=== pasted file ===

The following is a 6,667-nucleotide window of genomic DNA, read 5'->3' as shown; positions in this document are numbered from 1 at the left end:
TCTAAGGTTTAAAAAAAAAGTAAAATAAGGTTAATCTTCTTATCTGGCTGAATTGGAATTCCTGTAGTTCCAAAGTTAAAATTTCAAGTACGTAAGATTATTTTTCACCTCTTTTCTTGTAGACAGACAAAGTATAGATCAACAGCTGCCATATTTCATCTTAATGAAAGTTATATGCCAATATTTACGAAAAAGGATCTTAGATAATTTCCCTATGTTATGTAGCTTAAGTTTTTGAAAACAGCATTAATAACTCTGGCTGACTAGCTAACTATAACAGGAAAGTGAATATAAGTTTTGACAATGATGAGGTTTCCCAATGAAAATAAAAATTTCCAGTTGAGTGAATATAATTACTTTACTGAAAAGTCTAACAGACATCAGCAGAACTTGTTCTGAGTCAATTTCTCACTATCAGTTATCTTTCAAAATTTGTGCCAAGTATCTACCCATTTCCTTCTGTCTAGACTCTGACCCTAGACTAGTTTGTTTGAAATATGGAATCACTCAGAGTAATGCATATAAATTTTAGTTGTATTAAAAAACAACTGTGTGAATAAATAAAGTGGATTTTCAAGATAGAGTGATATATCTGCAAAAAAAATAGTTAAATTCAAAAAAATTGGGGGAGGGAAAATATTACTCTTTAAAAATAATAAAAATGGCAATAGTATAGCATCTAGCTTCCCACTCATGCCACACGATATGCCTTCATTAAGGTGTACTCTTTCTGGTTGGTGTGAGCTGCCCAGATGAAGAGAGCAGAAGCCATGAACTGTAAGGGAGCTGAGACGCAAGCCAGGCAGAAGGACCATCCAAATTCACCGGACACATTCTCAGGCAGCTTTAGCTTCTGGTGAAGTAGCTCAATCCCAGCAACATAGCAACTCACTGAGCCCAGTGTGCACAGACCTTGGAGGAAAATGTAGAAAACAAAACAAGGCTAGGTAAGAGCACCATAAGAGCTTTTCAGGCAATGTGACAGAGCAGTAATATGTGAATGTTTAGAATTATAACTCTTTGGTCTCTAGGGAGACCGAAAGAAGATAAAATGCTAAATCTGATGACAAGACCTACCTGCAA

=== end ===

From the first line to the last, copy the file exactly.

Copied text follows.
The following is a 6,667-nucleotide window of genomic DNA, read 5'->3' as shown; positions in this document are numbered from 1 at the left end:
TCTAAGGTTTAAAAAAAAAGTAAAATAAGGTTAATCTTCTTATCTGGCTGAATTGGAATTCCTGTAGTTCCAAAGTTAAAATTTCAAGTACGTAAGATTATTTTTCACCTCTTTTCTTGTAGACAGACAAAGTATAGATCAACAGCTGCCATATTTCATCTTAATGAAAGTTATATGCCAATATTTACGAAAAAGGATCTTAGATAATTTCCCTATGTTATGTAGCTTAAGTTTTTGAAAACAGCATTAATAACTCTGGCTGACTAGCTAACTATAACAGGAAAGTGAATATAAGTTTTGACAATGATGAGGTTTCCCAATGAAAATAAAAATTTCCAGTTGAGTGAATATAATTACTTTACTGAAAAGTCTAACAGACATCAGCAGAACTTGTTCTGAGTCAATTTCTCACTATCAGTTATCTTTCAAAATTTGTGCCAAGTATCTACCCATTTCCTTCTGTCTAGACTCTGACCCTAGACTAGTTTGTTTGAAATATGGAATCACTCAGAGTAATGCATATAAATTTTAGTTGTATTAAAAAACAACTGTGTGAATAAATAAAGTGGATTTTCAAGATAGAGTGATATATCTGCAAAAAAAATAGTTAAATTCAAAAAAATTGGGGGAGGGAAAATATTACTCTTTAAAAATAATAAAAATGGCAATAGTATAGCATCTAGCTTCCCACTCATGCCACACGATATGCCTTCATTAAGGTGTACTCTTTCTGGTTGGTGTGAGCTGCCCAGATGAAGAGAGCAGAAGCCATGAACTGTAAGGGAGCTGAGACGCAAGCCAGGCAGAAGGACCATCCAAATTCACCGGACACATTCTCAGGCAGCTTTAGCTTCTGGTGAAGTAGCTCAATCCCAGCAACATAGCAACTCACTGAGCCCAGTGTGCACAGACCTTGGAGGAAAATGTAGAAAACAAAACAAGGCTAGGTAAGAGCACCATAAGAGCTTTTCAGGCAATGTGACAGAGCAGTAATATGTGAATGTTTAGAATTATAACTCTTTGGTCTCTAGGGAGACCGAAAGAAGATAAAATGCTAAATCTGATGACAAGACCTACCTGCAA